Join today and have your say! It’s FREE!

Become a member today, It's free!

We will not release or resell your information to third parties without your permission.
Please Try Again
{{ error }}
By providing my email, I consent to receiving investment related electronic messages from Stockhouse.

or

Sign In

Please Try Again
{{ error }}
Password Hint : {{passwordHint}}
Forgot Password?

or

Please Try Again {{ error }}

Send my password

SUCCESS
An email was sent with password retrieval instructions. Please go to the link in the email message to retrieve your password.

Become a member today, It's free!

We will not release or resell your information to third parties without your permission.

Can China's monopolisation of the rare earth market be reduced?

Dave Cohen, OilPrice.com
0 Comments| January 6, 2012

{{labelSign}}  Favorites
{{errorMessage}}

What does this percentage refer to?

97%

That's the percentage of global production of Rare Earth Elements (REEs) controlled by the People's Republic of China. But even with a virtual monopoly, sales are sluggish in the REEs business.

BEIJING (AP) — China announceda cut Tuesday in its rare earths export quotaas it tries to shore up sagging prices for the exotic metals used in mobile phones and other high-tech goods.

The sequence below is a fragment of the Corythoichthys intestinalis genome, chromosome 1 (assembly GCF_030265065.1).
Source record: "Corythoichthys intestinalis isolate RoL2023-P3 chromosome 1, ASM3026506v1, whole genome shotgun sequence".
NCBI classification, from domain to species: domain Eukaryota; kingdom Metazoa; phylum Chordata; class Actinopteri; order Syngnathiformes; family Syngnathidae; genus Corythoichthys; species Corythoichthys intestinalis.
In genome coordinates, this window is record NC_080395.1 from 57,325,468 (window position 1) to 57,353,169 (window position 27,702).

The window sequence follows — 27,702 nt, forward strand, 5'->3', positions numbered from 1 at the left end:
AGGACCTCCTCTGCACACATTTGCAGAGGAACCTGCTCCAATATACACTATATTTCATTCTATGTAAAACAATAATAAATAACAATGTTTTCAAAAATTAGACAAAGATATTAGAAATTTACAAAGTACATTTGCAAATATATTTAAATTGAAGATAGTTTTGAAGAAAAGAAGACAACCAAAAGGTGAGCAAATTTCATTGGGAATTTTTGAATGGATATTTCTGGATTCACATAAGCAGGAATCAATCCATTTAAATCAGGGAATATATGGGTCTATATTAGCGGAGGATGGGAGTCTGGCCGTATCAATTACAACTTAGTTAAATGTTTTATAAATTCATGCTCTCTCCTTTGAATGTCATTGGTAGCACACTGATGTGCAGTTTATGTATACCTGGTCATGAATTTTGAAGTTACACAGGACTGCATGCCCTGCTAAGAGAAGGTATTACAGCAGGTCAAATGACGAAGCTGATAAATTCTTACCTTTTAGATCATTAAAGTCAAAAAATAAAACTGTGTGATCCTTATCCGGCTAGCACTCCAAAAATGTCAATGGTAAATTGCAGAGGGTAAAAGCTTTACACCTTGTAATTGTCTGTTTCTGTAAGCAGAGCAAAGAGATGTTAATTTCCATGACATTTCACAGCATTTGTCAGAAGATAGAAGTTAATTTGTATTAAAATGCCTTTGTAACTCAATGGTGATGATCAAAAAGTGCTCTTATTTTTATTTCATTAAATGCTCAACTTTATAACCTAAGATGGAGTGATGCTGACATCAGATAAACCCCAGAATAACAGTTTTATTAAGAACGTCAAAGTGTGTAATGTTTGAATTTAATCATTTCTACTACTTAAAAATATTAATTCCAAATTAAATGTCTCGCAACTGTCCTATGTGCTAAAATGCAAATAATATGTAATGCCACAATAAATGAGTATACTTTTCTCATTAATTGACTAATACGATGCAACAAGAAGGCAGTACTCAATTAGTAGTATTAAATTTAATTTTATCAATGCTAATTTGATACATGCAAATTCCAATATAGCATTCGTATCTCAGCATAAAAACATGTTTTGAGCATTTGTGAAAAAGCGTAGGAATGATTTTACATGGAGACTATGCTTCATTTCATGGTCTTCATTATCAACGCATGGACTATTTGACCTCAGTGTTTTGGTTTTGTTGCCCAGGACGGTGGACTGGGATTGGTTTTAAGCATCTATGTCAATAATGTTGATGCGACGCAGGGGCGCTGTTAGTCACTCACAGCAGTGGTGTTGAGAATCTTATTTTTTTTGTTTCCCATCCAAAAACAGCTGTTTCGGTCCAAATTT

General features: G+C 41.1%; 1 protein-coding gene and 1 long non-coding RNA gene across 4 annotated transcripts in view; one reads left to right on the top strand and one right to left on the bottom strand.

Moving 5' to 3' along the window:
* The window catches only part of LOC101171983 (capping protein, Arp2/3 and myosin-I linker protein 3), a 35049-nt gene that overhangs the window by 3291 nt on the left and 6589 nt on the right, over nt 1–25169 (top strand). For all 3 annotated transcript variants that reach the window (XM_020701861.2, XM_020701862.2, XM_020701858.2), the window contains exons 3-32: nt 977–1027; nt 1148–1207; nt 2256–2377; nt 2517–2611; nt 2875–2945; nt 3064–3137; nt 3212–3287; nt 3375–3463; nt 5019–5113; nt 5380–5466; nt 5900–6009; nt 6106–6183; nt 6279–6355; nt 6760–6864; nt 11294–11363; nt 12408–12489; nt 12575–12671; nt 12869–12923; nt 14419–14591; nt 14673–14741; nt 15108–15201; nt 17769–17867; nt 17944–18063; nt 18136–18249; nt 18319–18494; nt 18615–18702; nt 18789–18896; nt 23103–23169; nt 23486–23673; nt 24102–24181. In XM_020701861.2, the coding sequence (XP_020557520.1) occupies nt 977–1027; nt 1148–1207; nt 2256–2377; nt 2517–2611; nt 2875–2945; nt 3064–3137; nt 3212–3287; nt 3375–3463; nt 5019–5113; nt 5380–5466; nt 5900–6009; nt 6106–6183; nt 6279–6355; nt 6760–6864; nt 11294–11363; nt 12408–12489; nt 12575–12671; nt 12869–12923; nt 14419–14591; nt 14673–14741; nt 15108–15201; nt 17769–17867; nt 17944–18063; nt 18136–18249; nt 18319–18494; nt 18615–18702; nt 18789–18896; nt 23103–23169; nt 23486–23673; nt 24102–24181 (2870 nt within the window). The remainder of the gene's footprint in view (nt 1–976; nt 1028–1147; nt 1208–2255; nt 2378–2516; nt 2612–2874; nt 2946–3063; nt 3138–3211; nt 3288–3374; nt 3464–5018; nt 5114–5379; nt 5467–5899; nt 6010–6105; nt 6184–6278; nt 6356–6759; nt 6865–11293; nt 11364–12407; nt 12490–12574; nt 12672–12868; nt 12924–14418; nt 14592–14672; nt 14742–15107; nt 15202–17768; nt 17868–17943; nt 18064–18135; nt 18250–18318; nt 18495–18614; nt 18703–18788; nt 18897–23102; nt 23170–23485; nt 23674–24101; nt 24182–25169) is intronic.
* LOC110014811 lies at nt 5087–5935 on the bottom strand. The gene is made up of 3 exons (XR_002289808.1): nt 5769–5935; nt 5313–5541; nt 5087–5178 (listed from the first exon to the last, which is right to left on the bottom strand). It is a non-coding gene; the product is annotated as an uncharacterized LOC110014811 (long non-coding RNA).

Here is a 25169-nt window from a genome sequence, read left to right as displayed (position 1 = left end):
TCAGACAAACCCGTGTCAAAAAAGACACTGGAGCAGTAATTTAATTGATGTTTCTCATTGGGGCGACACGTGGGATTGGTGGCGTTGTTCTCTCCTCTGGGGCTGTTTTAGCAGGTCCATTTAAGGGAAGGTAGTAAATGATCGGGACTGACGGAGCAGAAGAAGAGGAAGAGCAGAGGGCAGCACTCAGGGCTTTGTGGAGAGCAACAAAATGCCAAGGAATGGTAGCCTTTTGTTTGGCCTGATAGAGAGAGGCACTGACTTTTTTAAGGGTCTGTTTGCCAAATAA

China accounts for 97 percent of rare earth output and its 2009 decision to curb exports while it builds up an industry to create products made with them alarmed foreign companies that depend on Chinese supplies.

In its latest quota, the Commerce Ministry saidexporters will be allowed to sell 10,546 tons of rare earths in the first half of 2012. That is a 27 percent reduction from the quota for the first half of 2011.

China's export restrictions havestrained relationswith the United States the European Union, Japan and other governments that have called on Beijing to remove its curbs and make its intentions clear.

Despite production and export curbs,rare earths prices in China have tumbled as U.S. and European economic woes dent demand for its exports. The government ordered its biggest producer to suspend output for a month in October to shore up prices.

But the restrictionshave made rare earths much more expensive abroad, giving Chinese makers of products that use them a price advantage and foreign manufacturers an incentive to shift operations to China.

In a sign of unusually weak demand, the Commerce Ministry saidactual Chinese exports of rare earths in 2011 totaled 14,750 tons for the first 11 months of 2011 — the equivalent of just 49 percent of the total annual quota.

It's been a while since I've written about REEs. See my October, 2010 post Rare Earth Elements — China Lowers The Hammer and follow the links therein. Finding a domestic producer of REEs has become a high priority for the United States, especially because the Department of Defense (DOD) is a key consumer of weapons requiring them. These statements are from Representative Mike Coffman (R, CO).

Continue reading this article on Oilprice.com



{{labelSign}}  Favorites
{{errorMessage}}

Get the latest news and updates from Stockhouse on social media

Follow STOCKHOUSE Today

Featured Company